Good luck.

Sean
CB750 K2 - A work in progress
CB750 K1 - The less, said the better!
CB450 K1 - It's black.
CB400F Supersport - It's rusty!

Offline juntjoo

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Re: Having an issue seating the cylinder block.
« Reply #12 on: November 12, 2018, 02:02:16 pm »
I went through a very similar story; on a 750K2 so don't know if it's the same. See the story here:
http://forums.sohc4.net/index.php/topic,168350.msg1950253.html#msg1950253

First, I agree with 754 that those dowels don't look like originals - certainly not like the 750 ones.

If you ahven't got a right size tap, a drill bit will do the same job.

The main thing I learned was to make sure both the bore and the outside of the dowels are clean are smooth. Then measure teh depth of both sides and get a dowel to fit.

Good luck.

Sean

Thanks. No, I'm sure at this point that I put them in upside down as the pic in the fiche page I linked to above shows them(oil control valves) them oriented with the narrow side up. I put mine in down hence the tight/stuck fit. I stuck them via rubber mallet  - cylinder head. With the narrow ends of these up I can see how they wouldn't interfere with the holes in the underside of the cylinder head. Silly mistake. Destined to make them til you do these jobs several times til you know each part. First time going this deep into this machine. Now I know what an oil control valve looks like. Speaking of which, I've dropped some rtv debris in the engine scraping the mating surfaces. Not much but I ought to change and flush the oil right? Flush with what? I've r/heard how those pieces get stuck in oil passages like of these valves, which I now can see how junk could block them then no oil to cylinder head ouch.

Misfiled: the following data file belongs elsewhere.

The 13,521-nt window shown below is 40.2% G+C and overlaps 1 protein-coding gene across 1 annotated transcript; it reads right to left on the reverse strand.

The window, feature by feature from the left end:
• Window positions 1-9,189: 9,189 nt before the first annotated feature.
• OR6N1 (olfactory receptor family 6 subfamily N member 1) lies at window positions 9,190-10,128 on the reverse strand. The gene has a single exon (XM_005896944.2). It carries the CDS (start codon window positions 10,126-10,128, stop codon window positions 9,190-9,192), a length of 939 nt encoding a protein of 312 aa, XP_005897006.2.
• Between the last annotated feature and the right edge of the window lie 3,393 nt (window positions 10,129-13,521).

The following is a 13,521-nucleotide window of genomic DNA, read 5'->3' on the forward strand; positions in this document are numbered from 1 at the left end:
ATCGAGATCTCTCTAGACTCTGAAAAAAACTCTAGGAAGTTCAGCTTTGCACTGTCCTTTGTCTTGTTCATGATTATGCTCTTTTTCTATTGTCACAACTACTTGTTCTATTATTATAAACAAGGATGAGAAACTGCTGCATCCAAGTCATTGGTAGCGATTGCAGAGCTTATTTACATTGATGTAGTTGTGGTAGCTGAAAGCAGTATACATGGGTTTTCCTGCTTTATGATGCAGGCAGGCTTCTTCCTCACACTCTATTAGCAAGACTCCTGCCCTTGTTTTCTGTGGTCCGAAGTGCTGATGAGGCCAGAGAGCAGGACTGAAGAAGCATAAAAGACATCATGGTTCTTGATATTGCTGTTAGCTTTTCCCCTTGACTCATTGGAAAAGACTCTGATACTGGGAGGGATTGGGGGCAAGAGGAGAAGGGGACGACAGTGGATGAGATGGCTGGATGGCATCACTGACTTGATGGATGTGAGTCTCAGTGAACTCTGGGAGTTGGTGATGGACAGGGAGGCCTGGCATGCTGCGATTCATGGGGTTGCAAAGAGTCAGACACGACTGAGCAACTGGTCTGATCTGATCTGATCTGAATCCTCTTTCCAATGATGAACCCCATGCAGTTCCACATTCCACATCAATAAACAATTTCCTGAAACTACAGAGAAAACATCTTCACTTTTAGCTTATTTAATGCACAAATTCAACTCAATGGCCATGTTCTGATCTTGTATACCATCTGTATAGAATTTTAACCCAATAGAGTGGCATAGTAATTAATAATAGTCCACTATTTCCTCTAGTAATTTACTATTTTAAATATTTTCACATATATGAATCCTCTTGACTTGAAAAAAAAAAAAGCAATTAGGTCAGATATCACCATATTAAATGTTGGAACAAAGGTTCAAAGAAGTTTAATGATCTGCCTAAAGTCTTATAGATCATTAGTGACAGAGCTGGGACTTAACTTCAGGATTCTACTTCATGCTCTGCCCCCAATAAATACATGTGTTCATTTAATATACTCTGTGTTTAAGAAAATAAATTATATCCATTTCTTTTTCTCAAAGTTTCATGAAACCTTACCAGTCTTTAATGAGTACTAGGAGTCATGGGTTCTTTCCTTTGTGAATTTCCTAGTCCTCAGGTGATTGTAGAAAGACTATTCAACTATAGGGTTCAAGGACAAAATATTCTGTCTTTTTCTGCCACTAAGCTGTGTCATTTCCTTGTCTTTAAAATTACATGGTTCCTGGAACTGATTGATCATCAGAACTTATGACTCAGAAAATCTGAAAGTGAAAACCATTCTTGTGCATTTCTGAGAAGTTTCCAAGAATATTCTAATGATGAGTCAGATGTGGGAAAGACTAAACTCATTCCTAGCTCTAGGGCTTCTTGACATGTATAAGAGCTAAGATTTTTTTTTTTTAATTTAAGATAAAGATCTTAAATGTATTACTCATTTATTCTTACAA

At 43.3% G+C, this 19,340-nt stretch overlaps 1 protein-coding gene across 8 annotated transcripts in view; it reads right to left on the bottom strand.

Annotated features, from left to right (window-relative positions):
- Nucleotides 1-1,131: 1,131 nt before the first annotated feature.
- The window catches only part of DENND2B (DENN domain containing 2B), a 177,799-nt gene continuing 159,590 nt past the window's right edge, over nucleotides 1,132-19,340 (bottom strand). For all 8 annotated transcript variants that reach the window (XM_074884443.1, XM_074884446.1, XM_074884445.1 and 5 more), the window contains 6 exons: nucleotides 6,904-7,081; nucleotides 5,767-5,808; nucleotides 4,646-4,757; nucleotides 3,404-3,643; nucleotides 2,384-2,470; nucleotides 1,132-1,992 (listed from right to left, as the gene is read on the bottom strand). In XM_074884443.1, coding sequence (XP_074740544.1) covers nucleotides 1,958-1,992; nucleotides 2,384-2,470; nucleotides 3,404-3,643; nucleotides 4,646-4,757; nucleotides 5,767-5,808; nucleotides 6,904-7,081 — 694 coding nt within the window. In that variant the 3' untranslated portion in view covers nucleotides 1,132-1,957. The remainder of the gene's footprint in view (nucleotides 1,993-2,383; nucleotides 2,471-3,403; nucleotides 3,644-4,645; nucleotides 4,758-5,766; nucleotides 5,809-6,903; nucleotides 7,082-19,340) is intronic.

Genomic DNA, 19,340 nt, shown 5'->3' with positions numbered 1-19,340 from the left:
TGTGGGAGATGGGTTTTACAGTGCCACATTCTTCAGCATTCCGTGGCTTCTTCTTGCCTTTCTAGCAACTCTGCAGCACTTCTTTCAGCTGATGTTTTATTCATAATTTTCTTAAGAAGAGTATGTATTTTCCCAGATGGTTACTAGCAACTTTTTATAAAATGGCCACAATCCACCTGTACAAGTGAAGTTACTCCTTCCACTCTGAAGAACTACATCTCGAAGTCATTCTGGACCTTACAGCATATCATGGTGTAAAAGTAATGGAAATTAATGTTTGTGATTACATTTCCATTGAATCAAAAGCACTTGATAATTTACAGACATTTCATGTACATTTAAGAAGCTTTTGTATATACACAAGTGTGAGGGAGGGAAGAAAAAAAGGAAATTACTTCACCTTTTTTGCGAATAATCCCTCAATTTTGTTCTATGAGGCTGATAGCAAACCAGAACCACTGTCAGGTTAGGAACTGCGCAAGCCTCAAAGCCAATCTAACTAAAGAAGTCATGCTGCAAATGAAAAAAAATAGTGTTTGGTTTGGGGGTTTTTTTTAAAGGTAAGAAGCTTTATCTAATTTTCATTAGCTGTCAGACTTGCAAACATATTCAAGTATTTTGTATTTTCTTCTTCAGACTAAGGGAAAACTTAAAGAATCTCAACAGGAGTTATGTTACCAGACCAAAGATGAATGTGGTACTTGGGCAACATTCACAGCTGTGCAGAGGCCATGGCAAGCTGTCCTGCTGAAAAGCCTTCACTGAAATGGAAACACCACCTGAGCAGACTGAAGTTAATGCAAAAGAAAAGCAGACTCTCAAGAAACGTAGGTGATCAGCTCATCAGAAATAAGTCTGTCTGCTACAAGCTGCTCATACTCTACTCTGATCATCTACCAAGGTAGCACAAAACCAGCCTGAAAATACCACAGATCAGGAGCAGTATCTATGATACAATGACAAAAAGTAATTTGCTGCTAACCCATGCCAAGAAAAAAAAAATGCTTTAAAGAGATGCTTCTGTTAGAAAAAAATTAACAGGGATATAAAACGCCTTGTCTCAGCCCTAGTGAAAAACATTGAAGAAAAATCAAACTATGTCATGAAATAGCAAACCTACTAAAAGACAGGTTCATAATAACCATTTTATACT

If anyone has any ideas on pulling these oit(without damaging), gripping them really. I'll ask mechanic tomorrow. He's also a machine shop so he should have an idea/tool. I can get around them with pliers and electrical tape to protect but can't physically grip them enough. I'm not too familiar with many vice gripping tools like higher end pliers like those Irwin vice grip ones. Are they much more mechanically advantageous than standard pliers? I've always wanted to grab a pair. What do you use to get the best hand grip on something this little and difficult to grab?
-Ben

82 Nighthawk 650

I just wanted to own and ride a bike. instead I became a (amateur)mechanic.

Offline 754

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Re: Having an issue seating the cylinder block.
« Reply #13 on: November 12, 2018, 08:39:09 pm »